Geronimo is a voyage of self-discovery. Student crew members discover the joys and challenges of life aboard a 69-foot cutter as they sail along one leg of a tour that in 2017-18 will take the boat along the eastern coast of the U.S., from Rhode Island to the Bahamas and back. As they live, learn and explore together, classmates discover what it truly means to be a crew.
St. John, USVI
At dawn on Thursday morning we sailed over to Princess Bay under jib alone and picked up a mooring for the day. Caroline Rogers, a marine ecologist and daughter of former faculty member Robin Rogers, met up with us in the morning to tell us about her research in Virgin Islands National Park. She then took us snorkeling to show us the unique coral communities on the edges of mangroves in the Hurricane Hole area. The students really enjoyed the opportunity to see this amazing area. At the end of the day, Eric sailed us off the mooring and up to an anchorage just a few miles away in Round Bay just as the sun was setting.
Yesterday, Charlotte did an outstanding job as JWO sailing us out of Round Bay and around the east side of St. John. She then handed over to Elise, who gybed us down Sir Francis Drake Channel and sailed us up to the mooring perfectly in Leinster Bay. We had a relaxing afternoon swimming and exploring ashore.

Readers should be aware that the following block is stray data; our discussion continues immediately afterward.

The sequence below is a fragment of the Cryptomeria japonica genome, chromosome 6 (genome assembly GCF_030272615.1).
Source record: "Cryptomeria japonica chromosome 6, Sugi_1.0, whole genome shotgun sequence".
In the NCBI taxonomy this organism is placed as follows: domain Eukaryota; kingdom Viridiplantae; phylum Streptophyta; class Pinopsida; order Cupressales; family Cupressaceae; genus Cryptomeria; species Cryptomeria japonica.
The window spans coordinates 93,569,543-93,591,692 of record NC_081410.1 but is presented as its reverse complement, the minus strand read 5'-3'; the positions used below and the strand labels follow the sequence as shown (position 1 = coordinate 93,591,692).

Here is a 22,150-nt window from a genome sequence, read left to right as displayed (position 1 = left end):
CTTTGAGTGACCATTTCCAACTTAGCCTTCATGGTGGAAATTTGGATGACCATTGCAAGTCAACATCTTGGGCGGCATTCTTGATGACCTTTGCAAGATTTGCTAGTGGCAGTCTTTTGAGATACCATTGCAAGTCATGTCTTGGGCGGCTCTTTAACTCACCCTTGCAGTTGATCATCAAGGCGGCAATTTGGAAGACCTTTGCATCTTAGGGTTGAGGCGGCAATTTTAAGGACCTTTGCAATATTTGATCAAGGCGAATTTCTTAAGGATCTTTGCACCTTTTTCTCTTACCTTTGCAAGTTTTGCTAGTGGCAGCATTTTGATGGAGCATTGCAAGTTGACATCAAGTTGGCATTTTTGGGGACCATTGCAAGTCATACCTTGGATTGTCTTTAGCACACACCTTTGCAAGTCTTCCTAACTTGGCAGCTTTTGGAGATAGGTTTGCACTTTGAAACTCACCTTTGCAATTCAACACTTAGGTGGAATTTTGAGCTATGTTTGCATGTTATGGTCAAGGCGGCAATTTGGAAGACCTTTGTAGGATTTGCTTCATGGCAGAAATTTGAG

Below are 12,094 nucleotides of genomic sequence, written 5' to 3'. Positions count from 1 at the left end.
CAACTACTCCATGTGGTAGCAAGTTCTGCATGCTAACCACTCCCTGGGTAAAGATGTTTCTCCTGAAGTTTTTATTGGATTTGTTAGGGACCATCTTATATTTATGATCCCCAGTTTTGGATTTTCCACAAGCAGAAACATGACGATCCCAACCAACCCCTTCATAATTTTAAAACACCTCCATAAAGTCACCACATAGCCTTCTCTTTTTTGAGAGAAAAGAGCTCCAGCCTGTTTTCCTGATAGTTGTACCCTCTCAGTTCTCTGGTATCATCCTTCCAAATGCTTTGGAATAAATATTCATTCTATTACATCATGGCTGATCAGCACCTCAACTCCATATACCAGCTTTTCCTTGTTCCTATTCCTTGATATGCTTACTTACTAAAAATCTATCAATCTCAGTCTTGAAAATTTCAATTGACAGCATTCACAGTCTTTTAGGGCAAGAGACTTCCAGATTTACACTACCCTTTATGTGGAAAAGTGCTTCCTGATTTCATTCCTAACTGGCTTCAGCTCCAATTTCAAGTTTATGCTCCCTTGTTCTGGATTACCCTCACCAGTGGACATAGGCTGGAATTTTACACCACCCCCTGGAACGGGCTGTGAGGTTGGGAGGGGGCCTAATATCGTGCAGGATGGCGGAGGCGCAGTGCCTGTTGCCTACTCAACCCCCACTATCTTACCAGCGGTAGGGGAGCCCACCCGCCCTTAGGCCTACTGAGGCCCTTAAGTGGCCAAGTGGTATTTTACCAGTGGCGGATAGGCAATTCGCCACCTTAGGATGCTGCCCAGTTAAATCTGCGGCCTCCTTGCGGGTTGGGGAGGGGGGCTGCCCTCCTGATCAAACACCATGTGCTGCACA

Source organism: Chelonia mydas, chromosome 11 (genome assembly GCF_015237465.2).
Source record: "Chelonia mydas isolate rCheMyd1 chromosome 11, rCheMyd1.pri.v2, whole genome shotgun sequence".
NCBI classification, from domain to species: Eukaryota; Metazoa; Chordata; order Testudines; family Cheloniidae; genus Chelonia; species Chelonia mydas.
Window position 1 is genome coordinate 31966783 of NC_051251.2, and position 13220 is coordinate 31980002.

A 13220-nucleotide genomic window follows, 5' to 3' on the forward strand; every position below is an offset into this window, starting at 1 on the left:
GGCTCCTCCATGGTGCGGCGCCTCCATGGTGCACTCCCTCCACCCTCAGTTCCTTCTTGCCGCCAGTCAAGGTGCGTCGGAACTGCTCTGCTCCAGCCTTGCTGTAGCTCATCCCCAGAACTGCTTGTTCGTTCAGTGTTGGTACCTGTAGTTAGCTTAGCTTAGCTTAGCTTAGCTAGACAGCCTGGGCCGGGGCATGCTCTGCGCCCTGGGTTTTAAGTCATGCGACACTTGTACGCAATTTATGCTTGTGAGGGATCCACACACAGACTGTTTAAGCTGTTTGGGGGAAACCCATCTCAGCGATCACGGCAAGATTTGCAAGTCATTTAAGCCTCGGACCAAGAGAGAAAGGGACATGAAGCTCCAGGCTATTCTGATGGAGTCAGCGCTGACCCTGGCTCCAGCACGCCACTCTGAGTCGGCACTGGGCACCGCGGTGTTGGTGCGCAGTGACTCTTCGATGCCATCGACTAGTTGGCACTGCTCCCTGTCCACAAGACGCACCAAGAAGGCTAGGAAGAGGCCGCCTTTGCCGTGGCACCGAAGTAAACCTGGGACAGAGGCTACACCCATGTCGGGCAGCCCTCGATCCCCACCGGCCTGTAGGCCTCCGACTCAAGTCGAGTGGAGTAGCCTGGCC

This morning, Hull did a fine job sailing us off the mooring in Leinster, down through the Narrows and into Francis Bay before the wind disappeared and, with engine assist, brought us up to the mooring. Ashore to explore the island - a vigorous climb to the top of the island, then we picked up a bus to have Coral Harbor where we had lunch (and saw donkeys). We picked up the bus back to Cruz Bay, then on to Cinnamon Bay for swimming in the turquoise-blue Caribbean before heading back to Geronimo for the evening.
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